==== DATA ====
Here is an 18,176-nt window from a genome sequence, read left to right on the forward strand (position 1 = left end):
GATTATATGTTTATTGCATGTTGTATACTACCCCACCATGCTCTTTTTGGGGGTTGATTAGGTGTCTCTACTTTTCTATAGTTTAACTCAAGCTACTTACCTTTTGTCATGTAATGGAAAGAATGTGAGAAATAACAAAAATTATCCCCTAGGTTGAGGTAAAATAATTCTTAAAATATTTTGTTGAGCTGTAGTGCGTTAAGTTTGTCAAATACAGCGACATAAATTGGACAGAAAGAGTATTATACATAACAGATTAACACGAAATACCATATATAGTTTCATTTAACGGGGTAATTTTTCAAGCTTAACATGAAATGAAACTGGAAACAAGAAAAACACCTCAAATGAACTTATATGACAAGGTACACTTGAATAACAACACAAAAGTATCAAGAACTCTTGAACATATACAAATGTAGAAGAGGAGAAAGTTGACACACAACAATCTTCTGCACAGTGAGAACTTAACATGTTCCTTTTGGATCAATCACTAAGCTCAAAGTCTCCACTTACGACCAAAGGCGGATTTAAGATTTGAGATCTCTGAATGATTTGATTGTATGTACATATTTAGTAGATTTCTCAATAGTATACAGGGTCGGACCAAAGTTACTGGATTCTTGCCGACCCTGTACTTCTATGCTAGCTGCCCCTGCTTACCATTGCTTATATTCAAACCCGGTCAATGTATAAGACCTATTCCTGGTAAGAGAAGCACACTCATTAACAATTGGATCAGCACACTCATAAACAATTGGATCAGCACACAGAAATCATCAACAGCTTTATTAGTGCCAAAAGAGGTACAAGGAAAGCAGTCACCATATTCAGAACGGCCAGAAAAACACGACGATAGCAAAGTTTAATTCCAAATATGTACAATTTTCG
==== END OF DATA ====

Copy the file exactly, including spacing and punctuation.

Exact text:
Here is an 18,176-nt window from a genome sequence, read left to right on the forward strand (position 1 = left end):
GATTATATGTTTATTGCATGTTGTATACTACCCCACCATGCTCTTTTTGGGGGTTGATTAGGTGTCTCTACTTTTCTATAGTTTAACTCAAGCTACTTACCTTTTGTCATGTAATGGAAAGAATGTGAGAAATAACAAAAATTATCCCCTAGGTTGAGGTAAAATAATTCTTAAAATATTTTGTTGAGCTGTAGTGCGTTAAGTTTGTCAAATACAGCGACATAAATTGGACAGAAAGAGTATTATACATAACAGATTAACACGAAATACCATATATAGTTTCATTTAACGGGGTAATTTTTCAAGCTTAACATGAAATGAAACTGGAAACAAGAAAAACACCTCAAATGAACTTATATGACAAGGTACACTTGAATAACAACACAAAAGTATCAAGAACTCTTGAACATATACAAATGTAGAAGAGGAGAAAGTTGACACACAACAATCTTCTGCACAGTGAGAACTTAACATGTTCCTTTTGGATCAATCACTAAGCTCAAAGTCTCCACTTACGACCAAAGGCGGATTTAAGATTTGAGATCTCTGAATGATTTGATTGTATGTACATATTTAGTAGATTTCTCAATAGTATACAGGGTCGGACCAAAGTTACTGGATTCTTGCCGACCCTGTACTTCTATGCTAGCTGCCCCTGCTTACCATTGCTTATATTCAAACCCGGTCAATGTATAAGACCTATTCCTGGTAAGAGAAGCACACTCATTAACAATTGGATCAGCACACTCATAAACAATTGGATCAGCACACAGAAATCATCAACAGCTTTATTAGTGCCAAAAGAGGTACAAGGAAAGCAGTCACCATATTCAGAACGGCCAGAAAAACACGACGATAGCAAAGTTTAATTCCAAATATGTACAATTTTCG